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Book Review: Health Care on Less Than You Think by Fred Brock

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Health Care on Less Than You ThinkIf you’re like me, every year you sign up for your health insurance plan through your employer and ever year you do little to check what that insurance actually covers. The only exception to this rule is when you change plans (usually because you changed employers) and then you might compare and contract, but otherwise it’s on autopilot. You probably do that because health insurance is boring, complicated, and your insurance will probably protect you. Therein lies what I enjoy the most about Fred Brock’s book, Health Care on Less Than You Think: it’s simplicity, conversational style, and an ease to read. So what is the book about? It covers basically every aspect of health insurance that you could possible imagine, including health savings accounts, saving on prescription drug medications, and even goes through the fine print of your insurance plan – all with an eye at saving you money and having it cost as little as possible.

One of the scariest parts about this book was when I jumped to the fine print chapter, Chapter 7: Mastering Your Insurer’s Fine Print, where it begins with Brock detailing an anecdote by Richard Price, a retired equity portfolio manager in Miami Beach, Florida, where Price had found, after reading his explanation of benefits (EOB – the mailing you get from your insurer after you have service performed detailing the costs, what was covered, what wasn’t) found that he was being underpaid by his insurance company by $10,000 over the last two years. I usually give my EOBs a cursory glance (very very cursory) but as your medical expenses increase, it’s critically important for you to review a lot of these documents because $10,000 is serious money – especially if you’re on a fixed income retirement. Unfortunately, as a savvy consumer, we need to stay on top of the insurance companies (and any company really) even though it should be unnecessary. In this particular anecdote, it was sloppiness and carelessness on the part of Aetna that led to these errors – not fraud but you never know.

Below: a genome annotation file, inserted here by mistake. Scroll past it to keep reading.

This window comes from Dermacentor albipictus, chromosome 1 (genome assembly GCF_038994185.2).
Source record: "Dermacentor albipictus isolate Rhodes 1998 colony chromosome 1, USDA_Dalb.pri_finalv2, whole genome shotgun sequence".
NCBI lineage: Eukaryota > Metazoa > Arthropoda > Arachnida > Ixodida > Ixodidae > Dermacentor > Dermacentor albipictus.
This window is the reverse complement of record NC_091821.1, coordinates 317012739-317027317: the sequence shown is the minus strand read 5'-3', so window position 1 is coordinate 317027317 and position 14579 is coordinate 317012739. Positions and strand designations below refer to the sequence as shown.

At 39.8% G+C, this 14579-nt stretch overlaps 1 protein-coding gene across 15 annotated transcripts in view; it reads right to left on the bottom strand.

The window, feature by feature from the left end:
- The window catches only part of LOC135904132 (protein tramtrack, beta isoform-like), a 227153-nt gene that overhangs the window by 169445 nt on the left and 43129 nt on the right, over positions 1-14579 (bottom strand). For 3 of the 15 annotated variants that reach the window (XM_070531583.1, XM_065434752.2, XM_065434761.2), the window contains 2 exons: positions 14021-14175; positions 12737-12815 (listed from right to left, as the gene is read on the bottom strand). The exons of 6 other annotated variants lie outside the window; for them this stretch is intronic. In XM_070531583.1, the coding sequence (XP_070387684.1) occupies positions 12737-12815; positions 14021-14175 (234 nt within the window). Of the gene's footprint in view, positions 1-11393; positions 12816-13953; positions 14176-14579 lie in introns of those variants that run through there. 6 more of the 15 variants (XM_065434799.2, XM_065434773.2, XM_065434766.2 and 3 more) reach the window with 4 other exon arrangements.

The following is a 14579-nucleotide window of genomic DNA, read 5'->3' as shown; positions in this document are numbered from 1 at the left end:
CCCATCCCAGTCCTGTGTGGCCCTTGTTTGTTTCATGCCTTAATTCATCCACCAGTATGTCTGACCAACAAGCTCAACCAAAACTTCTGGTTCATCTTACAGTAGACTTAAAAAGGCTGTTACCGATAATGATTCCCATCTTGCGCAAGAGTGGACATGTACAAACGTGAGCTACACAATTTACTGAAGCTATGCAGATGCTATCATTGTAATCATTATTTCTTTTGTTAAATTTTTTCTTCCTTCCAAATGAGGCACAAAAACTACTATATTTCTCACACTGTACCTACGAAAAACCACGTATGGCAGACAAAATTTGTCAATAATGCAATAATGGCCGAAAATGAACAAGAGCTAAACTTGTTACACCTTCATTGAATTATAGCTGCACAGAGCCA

Lastly, while not immediately applicable to me, one chapter that I know is probably of great value is the one on finding insurance once you’re off or out of the a job (Off The Job is the title, it’s chapter three) because finding independent insurance is very difficult and very expensive. When my fiancée left her job at in New Jersey and moved down to Maryland, she floated on COBRA insurance for a little while (luckily never having to activate it) and then she sought out independent insurance for a few months after that. If I had this book back then, I would’ve known that after COBRA comes HIPAA – Health Insurance Portability and Accountability Act of 1996. While expensive, HIPAA gives former employees the ability to get insurance regardless of preexisting conditions and no waiting periods. That bit of information alone is probably worth the $15 list price (only $10 from Amazon)of the book (or some late fees from the library).

After reading this book, I think I’m going to try to find Brock’s other two books and give them a look – Retire on Less Than You Think and Live Well on Less Than You Think. You can really tell that this guy “wrote for the masses,” in that nothing is overly verbose and chunky. If you don’t know your health insurance (especially the fine print and the little tricks of their trade) and need some help, I’d recommend giving this book a quick read.

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5 Responses to “Book Review: Health Care on Less Than You Think by Fred Brock”

  1. Barry says:

    I don’t quite understand the situation in Chapter 7. How exactly did the insurance company owe him money? Is it because he paid for things they should have covered? Please clarify. Thanks.

  2. jim says:

    They didn’t pay entirely for some things that they should have, he found they were paying around 70% of the service instead of 100%. He also found that he was being double billed for some services (I don’t remember if the provider was double billing the insurer or the insurer was double recording) and the insurance company didn’t catch on (like two visits on the same day type stuff). Basically it was sloppiness type errors.

    I hope that helps.

  3. EasyChange says:

    Did he handle the issues with regard to secondary insurance ? What about Medicare Part D? IS that covered as well? You say he wrote to the masses, but I am wondering what age group he targets.

  4. jim says:

    He does discuss secondary insurance, explains how it works, and gives his own example of how he takes advantage of it. Both he and his wife pay for medical insurance from their companies and so the other plan covers the overage. He recommends it.

    He also goes extensively into Medicare, including Part D (which governs prescription drug benefits, as well as the other parts.

    So, I really do feel as though he wrote to the masses both in the language he used (my initial meaning) and the topics he covered.

    Thanks for the great question!

  5. ron says:

    Mr. Brock should do a sequel now that the health care bill has passed. His book was the single best book on the issue prior to the USA finally joining the rest of the developed world in providing quality, affordable health care to ALL its citizens, however imperfect the law that passed is in its over-reliance on the private sector to do the job.


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